The original Temasek, Tan-ma-hsi, or sea-town was
reportedly a barren island inhabited by barbarians who
were addicted to piracy, pillaging and plundering the
hapless Yuan traders on their return voyages with their
junks heavily laden with goods.
|The grand admiral
Cheng-ho is credited with sailing his fleet
through Keppel Harbour while homeward bound on
his seventh voyage in 1433, and his maritime
expeditions were recorded in the Wu Pei Chih
charts compiled by Mao Yuan-Yi.
||Later the seaport of
Temasek, founded in 1297 AD, was reportedly a
thriving trading centre under the Sumatra-based
Hindu Sri Vijaya commercial empire. Historians
referred to Temasek as the Constantinople of the
eastern seas, a seat of learning and busy
commercial centre. Temasek was also maintained as
the southern sentinel at the end of the Malacca
This once-prosperous sea-town had fatalistically
become the eyesore of the Buddhist Majapahit
empire in Java, and therefore it was savagely
destroyed by its forces in 1377.
Rumour has it that blood literally flowed over
wide stretches of cultivation, and, consequently,
rice - the staple food of Asians - has stubbornly
refused to grow in Singapore.
The next occupation force of Temasek has been the
historically shrewd Siamese whose reign was
briefly interrupted by Paramesware [Sanskrit for
Almighty] around 1400. A refugee Palembang
[Sumatra] Hindu prince who was to have married a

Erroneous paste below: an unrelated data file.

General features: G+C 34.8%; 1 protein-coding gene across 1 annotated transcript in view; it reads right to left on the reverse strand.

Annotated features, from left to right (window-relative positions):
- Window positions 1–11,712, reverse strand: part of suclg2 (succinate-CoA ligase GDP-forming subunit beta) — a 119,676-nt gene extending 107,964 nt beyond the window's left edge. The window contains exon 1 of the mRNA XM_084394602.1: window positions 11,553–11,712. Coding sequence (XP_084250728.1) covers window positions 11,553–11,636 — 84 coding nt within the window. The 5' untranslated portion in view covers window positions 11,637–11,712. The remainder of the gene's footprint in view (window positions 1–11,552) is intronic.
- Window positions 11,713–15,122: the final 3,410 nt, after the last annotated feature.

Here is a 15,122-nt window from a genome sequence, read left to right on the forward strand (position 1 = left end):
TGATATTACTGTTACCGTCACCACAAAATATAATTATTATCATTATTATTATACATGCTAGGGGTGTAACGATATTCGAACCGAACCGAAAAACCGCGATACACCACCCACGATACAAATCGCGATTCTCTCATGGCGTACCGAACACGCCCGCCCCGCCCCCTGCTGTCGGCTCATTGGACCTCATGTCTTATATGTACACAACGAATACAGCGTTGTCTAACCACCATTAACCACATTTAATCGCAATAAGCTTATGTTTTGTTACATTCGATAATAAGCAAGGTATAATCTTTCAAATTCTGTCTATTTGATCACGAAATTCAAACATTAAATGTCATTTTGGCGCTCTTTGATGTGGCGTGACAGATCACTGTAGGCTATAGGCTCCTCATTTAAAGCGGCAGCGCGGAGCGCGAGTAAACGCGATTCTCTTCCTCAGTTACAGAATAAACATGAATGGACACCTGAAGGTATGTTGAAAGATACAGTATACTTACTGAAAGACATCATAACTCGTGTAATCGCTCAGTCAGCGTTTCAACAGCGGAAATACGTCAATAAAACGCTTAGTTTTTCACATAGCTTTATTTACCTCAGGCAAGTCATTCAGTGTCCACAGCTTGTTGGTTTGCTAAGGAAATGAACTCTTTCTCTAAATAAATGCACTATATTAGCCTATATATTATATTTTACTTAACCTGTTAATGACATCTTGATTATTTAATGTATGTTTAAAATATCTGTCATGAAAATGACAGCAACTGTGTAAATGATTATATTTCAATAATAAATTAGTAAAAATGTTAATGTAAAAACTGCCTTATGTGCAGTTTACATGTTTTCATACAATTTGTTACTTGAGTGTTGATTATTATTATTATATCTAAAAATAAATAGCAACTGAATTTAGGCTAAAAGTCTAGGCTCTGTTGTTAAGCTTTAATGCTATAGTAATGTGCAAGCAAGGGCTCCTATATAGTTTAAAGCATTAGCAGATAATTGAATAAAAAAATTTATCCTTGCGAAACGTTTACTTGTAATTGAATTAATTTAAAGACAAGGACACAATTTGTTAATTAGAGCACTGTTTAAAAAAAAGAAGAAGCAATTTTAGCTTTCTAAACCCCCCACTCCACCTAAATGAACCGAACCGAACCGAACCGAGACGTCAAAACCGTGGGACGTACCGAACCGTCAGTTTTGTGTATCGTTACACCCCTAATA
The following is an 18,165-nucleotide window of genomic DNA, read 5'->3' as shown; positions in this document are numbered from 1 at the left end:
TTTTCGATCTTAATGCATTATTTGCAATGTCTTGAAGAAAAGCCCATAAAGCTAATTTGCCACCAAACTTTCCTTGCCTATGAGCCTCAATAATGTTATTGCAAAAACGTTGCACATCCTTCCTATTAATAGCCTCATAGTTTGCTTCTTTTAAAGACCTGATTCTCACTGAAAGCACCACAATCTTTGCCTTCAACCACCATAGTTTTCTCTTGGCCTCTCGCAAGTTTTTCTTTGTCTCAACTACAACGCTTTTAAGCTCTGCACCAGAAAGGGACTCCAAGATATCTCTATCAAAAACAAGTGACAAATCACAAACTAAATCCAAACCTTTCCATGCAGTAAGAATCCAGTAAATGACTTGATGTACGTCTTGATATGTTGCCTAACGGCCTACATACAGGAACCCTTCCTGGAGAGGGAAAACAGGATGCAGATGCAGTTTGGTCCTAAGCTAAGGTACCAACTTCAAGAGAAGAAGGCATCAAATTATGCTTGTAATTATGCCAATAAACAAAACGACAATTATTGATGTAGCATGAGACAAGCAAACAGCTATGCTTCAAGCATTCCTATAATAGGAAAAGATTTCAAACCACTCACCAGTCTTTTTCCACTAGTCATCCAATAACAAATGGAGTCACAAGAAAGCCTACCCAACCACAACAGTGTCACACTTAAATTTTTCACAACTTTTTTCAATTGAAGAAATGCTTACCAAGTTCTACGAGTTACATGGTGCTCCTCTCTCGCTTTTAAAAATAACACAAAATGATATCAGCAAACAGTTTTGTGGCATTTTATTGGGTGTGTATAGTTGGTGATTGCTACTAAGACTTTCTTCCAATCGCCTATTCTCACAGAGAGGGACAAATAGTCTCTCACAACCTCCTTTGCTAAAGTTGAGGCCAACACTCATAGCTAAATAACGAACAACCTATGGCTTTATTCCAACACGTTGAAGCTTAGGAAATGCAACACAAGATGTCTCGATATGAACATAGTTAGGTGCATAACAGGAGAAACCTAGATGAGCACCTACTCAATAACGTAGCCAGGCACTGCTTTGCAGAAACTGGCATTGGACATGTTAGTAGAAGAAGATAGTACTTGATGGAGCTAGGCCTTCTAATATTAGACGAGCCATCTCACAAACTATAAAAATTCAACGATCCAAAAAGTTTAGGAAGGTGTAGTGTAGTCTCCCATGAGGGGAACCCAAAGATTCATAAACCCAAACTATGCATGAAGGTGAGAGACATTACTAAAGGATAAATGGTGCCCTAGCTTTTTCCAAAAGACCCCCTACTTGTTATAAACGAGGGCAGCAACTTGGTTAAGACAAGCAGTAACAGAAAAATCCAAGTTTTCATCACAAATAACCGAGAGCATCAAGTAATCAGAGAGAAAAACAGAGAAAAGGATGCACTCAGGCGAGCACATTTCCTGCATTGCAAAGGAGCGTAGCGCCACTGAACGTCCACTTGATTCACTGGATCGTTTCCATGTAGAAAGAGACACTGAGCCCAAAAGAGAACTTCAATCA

Majapahit princess, Parameswara arrived in
Temasek for safety.
Seizing the opportunity to set up court, he
murdered the Siamese representative. Soon fear of
reprisal had him run for his life, to Muar and
the Malacca where he established the Malacca
empire, the forerunner of the Islamic Malay
Hindu Parameswara's misdemeanour and hindsight
had left Temasek in oblivion until 1819 but his
extraordinary ability and charisma had
contributed to making Malacca the largest and
most prosperous trading centre in Southeast Asia
in the fifteenth century.
His conversion to Islam and timely request for
China's protection [admiral Yin Ching in 1403]
against a possible Siamese threat had paved for
the Malay peninsula a golden future.
It could very well have been Parameswara's
Singapura, an extension or even a
re-establishment of a tiny Sri Vijaya or
Majapahit empire at his southern tip of the Malay
peninsula, the half-way house between the Indian
and the Pacific oceans.
The waterway emerged as a well-defined route in
the sixteenth century when Portuguese mariners,
in their carracks and caravels, travelled
frequently through the Malacca Straits and the
South China Sea on voyages between Cochin
(Kerala) and Macau.
In the Commentaries of the great Alfonso de
Albuquerque it was significantly referred to as
the "gate to Singapura," a term that
recurred as "gate of Tan-ma-hsi" in a
Chinese pilots' directory of the seventeenth
However, to the Portuguese pilots, who knew of no
other route, it was Estreito Singapura, the
"Strait of Singapura," and it was so
described by the Dutchman Jan Huyghen van
Linschoten, who compiled and published the first
detailed sailing directions for the Singapore
Strait in 1595.'